A bill that hopes to protect teachers from being arrested cleared a Senate Committee. The idea for the proposed bill stems from the recent arrest of a teacher in Baker.
The bill was brought after long time Baker School Teacher Deborah Anderson was arrested last month and taken to parish prison after a student complained that Anderson had grabbed and scratched him. Those charges were later dropped, but if this bill becomes law - it would make it harder for police to haul a teacher off to jail based solely on a student's claims.
Baton Rouge Senator Troy Brown wrote the bill.
"We're looking to address a concern here to where basically a teacher used reasonable authority to discipline a child and of course from there, the parent got involved and law enforcement officials got involved. Unfortunately, the teacher got arrested while on the campus and went through the humiliation of being arrested," Brown testified to the Senate Committee.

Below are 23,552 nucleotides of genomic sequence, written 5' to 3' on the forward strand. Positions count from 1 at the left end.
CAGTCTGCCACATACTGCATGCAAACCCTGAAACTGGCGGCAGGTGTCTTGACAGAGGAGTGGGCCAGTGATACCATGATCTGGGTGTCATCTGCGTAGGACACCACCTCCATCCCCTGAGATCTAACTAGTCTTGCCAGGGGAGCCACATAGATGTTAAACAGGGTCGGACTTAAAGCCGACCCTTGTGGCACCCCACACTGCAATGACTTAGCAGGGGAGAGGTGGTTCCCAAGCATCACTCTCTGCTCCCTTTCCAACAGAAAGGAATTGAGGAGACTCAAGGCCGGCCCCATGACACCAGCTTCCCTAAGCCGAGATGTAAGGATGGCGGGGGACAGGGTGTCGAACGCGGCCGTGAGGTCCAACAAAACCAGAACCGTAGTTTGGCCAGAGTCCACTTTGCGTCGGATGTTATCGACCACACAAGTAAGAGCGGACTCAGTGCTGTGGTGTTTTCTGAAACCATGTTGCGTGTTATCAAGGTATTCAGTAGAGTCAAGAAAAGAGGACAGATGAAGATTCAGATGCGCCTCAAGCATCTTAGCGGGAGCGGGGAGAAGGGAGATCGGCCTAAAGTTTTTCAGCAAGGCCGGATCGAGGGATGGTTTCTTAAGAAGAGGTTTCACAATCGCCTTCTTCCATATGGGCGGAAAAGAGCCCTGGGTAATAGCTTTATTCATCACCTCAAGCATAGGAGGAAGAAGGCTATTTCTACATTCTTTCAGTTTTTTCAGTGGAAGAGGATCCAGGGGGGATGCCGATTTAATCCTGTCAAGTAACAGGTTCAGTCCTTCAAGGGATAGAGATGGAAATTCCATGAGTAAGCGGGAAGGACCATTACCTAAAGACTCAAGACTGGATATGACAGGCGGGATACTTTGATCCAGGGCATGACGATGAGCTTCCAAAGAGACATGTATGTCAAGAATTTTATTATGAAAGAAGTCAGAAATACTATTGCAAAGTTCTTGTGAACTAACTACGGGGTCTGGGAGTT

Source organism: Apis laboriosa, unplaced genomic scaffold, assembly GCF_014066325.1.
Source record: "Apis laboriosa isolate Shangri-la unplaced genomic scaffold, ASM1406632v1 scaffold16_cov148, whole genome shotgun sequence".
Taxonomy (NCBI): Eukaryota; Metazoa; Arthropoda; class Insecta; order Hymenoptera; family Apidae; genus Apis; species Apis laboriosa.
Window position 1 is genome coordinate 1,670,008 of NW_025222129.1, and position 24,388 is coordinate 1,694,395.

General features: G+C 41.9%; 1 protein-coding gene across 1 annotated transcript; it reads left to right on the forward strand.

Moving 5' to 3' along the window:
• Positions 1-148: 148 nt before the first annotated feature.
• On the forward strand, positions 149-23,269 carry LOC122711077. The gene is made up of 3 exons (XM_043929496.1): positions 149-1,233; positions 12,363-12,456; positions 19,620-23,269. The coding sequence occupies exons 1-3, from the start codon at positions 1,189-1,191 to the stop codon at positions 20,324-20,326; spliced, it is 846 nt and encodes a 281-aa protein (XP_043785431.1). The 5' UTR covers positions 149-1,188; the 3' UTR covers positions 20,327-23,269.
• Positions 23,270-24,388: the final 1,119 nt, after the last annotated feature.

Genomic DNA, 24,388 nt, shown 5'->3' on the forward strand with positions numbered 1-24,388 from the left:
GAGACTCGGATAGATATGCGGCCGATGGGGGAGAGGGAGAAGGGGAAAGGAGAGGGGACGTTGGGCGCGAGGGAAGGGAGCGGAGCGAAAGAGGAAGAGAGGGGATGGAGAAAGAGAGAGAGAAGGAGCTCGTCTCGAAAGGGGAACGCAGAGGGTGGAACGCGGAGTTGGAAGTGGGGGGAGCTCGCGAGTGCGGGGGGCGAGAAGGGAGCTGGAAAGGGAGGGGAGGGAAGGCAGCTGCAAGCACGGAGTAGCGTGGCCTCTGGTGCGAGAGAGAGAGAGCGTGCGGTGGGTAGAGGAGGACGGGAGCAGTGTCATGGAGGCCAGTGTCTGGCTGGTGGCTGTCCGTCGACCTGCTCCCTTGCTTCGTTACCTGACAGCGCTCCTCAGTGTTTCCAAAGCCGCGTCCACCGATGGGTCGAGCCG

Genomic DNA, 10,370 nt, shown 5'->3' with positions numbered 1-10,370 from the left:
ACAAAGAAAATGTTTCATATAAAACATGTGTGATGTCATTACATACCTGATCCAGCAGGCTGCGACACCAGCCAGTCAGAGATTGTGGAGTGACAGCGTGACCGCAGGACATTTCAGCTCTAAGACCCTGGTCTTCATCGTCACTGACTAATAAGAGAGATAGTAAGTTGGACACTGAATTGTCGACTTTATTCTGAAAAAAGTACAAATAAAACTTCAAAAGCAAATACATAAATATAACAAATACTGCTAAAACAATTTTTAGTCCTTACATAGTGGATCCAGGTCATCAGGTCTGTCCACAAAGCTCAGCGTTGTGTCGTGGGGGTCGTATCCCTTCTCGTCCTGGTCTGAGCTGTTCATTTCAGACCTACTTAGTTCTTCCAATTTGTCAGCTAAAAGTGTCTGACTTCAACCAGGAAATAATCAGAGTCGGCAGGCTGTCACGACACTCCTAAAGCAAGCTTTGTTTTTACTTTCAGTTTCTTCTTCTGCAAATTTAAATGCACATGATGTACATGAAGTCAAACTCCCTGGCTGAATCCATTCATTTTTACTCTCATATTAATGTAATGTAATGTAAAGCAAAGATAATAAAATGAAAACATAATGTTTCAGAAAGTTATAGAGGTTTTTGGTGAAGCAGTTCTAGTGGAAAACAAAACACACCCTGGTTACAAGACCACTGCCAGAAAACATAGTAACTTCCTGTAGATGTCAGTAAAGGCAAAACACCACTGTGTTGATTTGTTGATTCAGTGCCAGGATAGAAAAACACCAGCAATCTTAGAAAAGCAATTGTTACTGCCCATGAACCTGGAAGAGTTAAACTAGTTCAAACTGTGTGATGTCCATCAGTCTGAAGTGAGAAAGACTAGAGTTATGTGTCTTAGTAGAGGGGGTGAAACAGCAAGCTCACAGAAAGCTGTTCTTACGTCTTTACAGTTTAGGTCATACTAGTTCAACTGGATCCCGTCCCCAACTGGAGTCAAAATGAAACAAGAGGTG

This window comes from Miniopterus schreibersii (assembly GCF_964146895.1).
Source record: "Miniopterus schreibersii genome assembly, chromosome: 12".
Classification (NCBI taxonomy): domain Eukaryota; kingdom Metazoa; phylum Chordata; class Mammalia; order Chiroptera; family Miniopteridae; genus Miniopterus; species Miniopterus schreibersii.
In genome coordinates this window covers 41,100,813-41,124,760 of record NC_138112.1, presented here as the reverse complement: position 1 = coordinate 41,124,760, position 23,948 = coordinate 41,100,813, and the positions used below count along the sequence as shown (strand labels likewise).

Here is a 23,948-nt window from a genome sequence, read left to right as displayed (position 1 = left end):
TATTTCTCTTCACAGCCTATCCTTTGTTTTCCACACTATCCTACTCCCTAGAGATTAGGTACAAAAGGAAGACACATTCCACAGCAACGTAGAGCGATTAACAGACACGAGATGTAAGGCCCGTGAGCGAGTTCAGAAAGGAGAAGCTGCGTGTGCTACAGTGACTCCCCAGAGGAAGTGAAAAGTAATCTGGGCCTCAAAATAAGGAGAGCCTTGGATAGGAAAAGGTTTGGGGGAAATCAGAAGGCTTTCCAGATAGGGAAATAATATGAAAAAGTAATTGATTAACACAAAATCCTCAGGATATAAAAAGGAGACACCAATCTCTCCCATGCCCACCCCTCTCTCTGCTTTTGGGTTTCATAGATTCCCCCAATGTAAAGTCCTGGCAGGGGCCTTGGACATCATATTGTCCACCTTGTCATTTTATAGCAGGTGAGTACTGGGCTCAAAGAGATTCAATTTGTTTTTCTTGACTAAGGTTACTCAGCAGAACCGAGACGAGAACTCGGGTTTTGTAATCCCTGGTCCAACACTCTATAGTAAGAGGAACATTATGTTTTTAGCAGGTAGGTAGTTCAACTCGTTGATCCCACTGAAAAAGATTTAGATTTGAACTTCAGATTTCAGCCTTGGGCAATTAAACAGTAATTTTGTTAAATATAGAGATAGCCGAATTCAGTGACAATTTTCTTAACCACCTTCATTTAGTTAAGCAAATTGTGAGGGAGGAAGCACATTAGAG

"Sometimes they make accusations unnecessarily," Vernon Wells, Baker representative of the Louisiana Association of Educators, added. "Many days I've felt in that same situation where we have to step up to that plate to do what is right and give guidance to those individuals."
The bill was amended to allow a teacher to be arrested if they committed a felony or other more serious crimes, which is why Senator Brown needed the support of the Sheriff's Association to get the matter out to the floor.
"We are very satisfied with the legislation. We believe that misdemeanor summons should be given if necessary in all but very, very narrow situations," says Mike Barnett with the La. Sheriff's Association.
The bill now heads to the Senate floor.
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